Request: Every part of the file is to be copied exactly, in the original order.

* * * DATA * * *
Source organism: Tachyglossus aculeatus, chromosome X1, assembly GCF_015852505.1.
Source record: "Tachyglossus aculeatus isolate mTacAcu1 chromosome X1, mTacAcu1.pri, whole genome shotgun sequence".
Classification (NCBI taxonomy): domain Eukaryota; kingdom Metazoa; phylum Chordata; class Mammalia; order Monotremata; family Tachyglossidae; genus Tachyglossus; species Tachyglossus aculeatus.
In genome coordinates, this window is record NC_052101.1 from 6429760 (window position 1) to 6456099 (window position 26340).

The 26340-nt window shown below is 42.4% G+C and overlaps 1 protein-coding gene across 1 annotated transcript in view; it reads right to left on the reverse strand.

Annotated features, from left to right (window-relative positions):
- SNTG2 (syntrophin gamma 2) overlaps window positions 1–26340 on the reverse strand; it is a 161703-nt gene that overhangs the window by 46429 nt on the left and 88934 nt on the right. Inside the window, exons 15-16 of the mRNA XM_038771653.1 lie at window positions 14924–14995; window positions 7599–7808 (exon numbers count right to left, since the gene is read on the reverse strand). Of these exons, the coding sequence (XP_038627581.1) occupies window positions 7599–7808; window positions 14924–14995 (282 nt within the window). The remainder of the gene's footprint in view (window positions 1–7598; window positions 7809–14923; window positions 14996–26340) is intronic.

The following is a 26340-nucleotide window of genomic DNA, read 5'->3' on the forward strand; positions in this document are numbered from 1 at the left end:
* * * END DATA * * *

Source organism: Tachyglossus aculeatus, chromosome X1, assembly GCF_015852505.1.
Source record: "Tachyglossus aculeatus isolate mTacAcu1 chromosome X1, mTacAcu1.pri, whole genome shotgun sequence".
Classification (NCBI taxonomy): domain Eukaryota; kingdom Metazoa; phylum Chordata; class Mammalia; order Monotremata; family Tachyglossidae; genus Tachyglossus; species Tachyglossus aculeatus.
In genome coordinates, this window is record NC_052101.1 from 6429760 (window position 1) to 6456099 (window position 26340).

The 26340-nt window shown below is 42.4% G+C and overlaps 1 protein-coding gene across 1 annotated transcript in view; it reads right to left on the reverse strand.

Annotated features, from left to right (window-relative positions):
- SNTG2 (syntrophin gamma 2) overlaps window positions 1–26340 on the reverse strand; it is a 161703-nt gene that overhangs the window by 46429 nt on the left and 88934 nt on the right. Inside the window, exons 15-16 of the mRNA XM_038771653.1 lie at window positions 14924–14995; window positions 7599–7808 (exon numbers count right to left, since the gene is read on the reverse strand). Of these exons, the coding sequence (XP_038627581.1) occupies window positions 7599–7808; window positions 14924–14995 (282 nt within the window). The remainder of the gene's footprint in view (window positions 1–7598; window positions 7809–14923; window positions 14996–26340) is intronic.

The following is a 26340-nucleotide window of genomic DNA, read 5'->3' on the forward strand; positions in this document are numbered from 1 at the left end: